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TOKYO, April 10 (Reuters) - Japan's Teikoku Sen-i Co , a manufacturer of fire-fighting equipment, must boost its return on equity, asset management firm Sparx Group Co Ltd said on Monday, adding that it had boosted its holdings in the company.
Sparx, which manages about $8.6 billion in assets, asked Teikoku Sen-i to sell its stock holdings and provide information on plans for business investment and returns to shareholders.
"Teikoku Sen-i is cheap, and has a lot of potential to boost its earnings," said Sparx Chief Executive Shuhei Abe. "This is a rare Japanese company. But the company is not looking at shareholders at all."
The move comes amid silence by Japanese institutional investors on the issue of corporate management, despite publication of a stewardship code by Japan's Financial Services Agency in 2014, aiming to improve corporate governance and investment returns.
Tokyo-based Teikoku Sen-i has about 43 billion yen ($386.07 million) in capital, of which its shareholding in a property developer, Hulic, accounts for 13 billion yen, said Abe.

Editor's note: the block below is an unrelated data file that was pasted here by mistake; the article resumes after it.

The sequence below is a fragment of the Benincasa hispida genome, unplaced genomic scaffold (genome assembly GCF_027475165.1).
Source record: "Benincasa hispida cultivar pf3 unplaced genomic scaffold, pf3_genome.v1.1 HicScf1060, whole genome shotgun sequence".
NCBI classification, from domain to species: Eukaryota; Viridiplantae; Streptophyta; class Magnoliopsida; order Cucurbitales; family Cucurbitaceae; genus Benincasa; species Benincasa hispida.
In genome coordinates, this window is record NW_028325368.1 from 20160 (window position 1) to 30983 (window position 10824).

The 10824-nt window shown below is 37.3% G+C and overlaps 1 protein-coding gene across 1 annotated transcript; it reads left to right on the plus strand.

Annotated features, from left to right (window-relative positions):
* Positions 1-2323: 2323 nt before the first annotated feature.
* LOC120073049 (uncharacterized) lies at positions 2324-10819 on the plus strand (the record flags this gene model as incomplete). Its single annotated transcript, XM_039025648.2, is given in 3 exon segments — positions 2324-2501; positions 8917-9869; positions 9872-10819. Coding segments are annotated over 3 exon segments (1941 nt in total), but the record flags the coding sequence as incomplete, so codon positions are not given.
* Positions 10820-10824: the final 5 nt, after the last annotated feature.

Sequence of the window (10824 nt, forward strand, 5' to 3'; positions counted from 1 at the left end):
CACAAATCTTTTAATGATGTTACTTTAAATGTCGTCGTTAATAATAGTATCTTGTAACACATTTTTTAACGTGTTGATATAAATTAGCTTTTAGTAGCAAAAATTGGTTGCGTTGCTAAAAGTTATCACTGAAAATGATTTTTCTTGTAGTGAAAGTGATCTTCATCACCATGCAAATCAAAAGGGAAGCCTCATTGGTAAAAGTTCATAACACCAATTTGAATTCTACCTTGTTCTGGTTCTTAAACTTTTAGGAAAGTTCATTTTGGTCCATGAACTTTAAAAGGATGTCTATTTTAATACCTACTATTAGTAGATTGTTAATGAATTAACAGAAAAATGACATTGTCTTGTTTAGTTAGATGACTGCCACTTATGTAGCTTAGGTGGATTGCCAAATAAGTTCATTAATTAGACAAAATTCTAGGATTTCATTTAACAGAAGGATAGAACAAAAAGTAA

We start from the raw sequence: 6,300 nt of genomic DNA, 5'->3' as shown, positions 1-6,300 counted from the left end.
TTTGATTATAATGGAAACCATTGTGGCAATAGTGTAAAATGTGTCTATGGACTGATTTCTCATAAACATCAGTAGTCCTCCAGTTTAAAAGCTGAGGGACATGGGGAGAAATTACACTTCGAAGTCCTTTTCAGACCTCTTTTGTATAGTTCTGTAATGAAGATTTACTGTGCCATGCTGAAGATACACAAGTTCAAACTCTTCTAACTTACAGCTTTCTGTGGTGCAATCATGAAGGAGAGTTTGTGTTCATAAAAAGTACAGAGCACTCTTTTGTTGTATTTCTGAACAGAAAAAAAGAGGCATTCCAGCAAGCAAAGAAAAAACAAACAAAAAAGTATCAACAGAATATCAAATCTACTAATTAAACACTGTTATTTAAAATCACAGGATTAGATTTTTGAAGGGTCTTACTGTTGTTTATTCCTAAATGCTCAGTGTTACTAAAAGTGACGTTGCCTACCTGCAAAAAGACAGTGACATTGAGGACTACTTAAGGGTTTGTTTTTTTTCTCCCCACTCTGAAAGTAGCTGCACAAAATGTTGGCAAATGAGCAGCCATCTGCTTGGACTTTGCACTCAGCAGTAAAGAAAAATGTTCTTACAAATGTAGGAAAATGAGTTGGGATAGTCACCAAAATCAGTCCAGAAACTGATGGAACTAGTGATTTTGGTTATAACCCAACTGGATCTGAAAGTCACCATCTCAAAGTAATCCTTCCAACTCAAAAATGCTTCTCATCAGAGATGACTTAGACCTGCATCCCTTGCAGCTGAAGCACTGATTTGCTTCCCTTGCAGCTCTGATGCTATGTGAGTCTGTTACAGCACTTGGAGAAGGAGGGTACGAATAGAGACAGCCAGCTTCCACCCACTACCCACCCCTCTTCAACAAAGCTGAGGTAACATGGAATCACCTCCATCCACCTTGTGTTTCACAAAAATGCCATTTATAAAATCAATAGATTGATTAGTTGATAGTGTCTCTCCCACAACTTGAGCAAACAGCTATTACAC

Teikoku Sen-i's capital is largely affected by the performance of Hulic, said Abe, adding that its return on equity would be boosted if it sold most of its Hulic shares.
Unlike other activist funds that have targeted Japanese firms with shareholder proposals on specific demands made at annual shareholder meetings, Sparx is not planning such action, however.
In 2015, C&I Holdings, a fund affiliated with activist investor Yoshiaki Murakami, called for the election of four new directors at Kuroda Electric Co to achieve its demand for the company to improve investor returns and boost growth.
Others, including major electronics companies Sony Corp and Nintendo Co , have found themselves in the sights of dissident investors in the past.
Sparx will keep talking to Teikoku Sen-i management and also hopes other shareholders will be vocal, Abe said, adding that Sparx wanted to pursue its own strategy to drive change at the company.
An official at Teikoku Sen-i said it holds Hulic shares for historical reasons but reducing its stake in Hulic may not make sense, considering its dividend payments.
The company has been steadily boosting dividend payments to shareholders, added the official who declined to be identified because he was not authorised to speak to the media.
Sparx, which said it has been gradually increasing its stake in Teikoku Sen-i since first investing in 2014, made a filing to a local government authority on Monday as its holdings reached 5.07 percent, crossing a threshold for such a filing. ($1=111.3800 yen) (Reporting by Junko Fujita; Editing by Clarence Fernandez)